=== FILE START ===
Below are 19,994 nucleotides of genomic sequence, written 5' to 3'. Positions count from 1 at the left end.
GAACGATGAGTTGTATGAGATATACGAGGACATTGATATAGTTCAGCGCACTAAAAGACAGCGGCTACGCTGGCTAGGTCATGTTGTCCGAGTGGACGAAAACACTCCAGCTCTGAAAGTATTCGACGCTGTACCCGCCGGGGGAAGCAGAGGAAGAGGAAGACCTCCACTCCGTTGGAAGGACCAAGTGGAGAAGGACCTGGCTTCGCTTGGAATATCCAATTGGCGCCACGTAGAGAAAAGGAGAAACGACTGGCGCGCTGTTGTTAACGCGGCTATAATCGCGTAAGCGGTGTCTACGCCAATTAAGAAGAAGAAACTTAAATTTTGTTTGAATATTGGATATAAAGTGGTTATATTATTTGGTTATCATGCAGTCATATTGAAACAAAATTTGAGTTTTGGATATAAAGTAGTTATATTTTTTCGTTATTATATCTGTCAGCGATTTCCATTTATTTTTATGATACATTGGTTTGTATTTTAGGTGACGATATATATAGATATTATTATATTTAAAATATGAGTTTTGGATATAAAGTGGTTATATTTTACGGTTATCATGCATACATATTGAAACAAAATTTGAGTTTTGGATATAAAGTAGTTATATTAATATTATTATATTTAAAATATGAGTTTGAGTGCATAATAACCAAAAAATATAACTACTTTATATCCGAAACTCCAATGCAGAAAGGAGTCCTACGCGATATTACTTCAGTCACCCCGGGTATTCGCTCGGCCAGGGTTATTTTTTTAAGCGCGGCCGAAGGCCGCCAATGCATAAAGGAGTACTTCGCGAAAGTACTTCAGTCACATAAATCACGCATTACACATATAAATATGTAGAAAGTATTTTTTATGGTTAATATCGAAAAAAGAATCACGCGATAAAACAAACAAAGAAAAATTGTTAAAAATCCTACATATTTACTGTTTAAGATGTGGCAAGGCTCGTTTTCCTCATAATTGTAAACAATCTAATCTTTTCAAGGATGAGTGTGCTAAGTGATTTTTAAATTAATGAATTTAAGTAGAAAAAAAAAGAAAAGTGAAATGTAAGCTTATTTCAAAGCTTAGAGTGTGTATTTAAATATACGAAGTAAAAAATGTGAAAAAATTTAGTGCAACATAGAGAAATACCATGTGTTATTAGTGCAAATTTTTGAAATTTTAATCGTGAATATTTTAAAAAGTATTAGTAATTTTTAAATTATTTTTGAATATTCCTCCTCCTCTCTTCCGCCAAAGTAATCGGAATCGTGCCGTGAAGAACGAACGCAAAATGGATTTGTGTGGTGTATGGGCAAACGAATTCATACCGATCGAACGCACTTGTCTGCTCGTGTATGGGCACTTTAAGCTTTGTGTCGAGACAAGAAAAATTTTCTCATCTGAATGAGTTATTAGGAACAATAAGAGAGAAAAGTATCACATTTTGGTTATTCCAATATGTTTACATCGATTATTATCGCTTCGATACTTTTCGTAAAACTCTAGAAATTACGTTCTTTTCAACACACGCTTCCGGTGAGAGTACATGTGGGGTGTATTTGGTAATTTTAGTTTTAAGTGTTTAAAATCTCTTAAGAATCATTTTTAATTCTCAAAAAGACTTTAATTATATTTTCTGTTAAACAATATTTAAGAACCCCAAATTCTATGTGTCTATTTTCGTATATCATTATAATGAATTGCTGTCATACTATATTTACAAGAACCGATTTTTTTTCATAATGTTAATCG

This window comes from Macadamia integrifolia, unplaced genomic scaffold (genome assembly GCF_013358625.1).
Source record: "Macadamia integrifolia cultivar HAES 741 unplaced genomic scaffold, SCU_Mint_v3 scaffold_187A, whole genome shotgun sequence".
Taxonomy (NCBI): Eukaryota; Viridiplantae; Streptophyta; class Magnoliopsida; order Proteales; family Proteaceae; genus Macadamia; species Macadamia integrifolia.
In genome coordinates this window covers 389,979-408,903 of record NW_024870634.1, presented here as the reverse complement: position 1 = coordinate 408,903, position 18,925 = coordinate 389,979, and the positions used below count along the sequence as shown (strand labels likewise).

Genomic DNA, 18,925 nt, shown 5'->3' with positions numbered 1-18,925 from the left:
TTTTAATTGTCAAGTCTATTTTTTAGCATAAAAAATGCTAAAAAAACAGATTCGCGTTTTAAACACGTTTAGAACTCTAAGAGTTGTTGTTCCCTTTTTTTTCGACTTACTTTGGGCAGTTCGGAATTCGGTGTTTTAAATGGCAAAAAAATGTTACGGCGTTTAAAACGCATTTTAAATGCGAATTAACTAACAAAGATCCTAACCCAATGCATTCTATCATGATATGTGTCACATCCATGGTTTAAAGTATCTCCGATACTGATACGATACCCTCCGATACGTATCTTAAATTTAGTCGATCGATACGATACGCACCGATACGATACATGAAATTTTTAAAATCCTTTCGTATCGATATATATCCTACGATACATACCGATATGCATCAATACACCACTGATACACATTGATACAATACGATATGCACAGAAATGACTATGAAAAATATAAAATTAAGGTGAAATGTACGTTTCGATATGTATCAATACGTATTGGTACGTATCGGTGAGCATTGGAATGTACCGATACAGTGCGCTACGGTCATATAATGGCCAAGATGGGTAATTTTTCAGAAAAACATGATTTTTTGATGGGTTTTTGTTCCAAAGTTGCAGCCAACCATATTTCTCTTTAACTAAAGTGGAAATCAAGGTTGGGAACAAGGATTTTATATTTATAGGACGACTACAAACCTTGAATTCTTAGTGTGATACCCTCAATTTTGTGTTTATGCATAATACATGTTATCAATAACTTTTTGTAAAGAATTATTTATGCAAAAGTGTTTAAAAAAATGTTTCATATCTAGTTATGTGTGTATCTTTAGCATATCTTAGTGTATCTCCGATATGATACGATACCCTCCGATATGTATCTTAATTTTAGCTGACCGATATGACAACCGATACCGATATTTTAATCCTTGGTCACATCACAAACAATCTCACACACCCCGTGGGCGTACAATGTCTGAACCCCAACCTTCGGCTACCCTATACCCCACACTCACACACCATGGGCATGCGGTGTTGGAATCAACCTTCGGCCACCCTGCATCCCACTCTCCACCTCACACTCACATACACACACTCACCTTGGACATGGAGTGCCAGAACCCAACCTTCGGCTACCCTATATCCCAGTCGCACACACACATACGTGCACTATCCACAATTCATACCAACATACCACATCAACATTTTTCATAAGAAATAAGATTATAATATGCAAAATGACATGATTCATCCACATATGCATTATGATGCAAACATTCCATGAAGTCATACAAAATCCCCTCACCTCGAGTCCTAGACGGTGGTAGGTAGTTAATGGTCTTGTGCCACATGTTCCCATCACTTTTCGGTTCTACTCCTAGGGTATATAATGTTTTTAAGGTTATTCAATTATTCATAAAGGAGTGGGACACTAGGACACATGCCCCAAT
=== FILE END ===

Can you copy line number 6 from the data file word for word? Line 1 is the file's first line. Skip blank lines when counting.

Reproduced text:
In genome coordinates this window covers 389,979-408,903 of record NW_024870634.1, presented here as the reverse complement: position 1 = coordinate 408,903, position 18,925 = coordinate 389,979, and the positions used below count along the sequence as shown (strand labels likewise).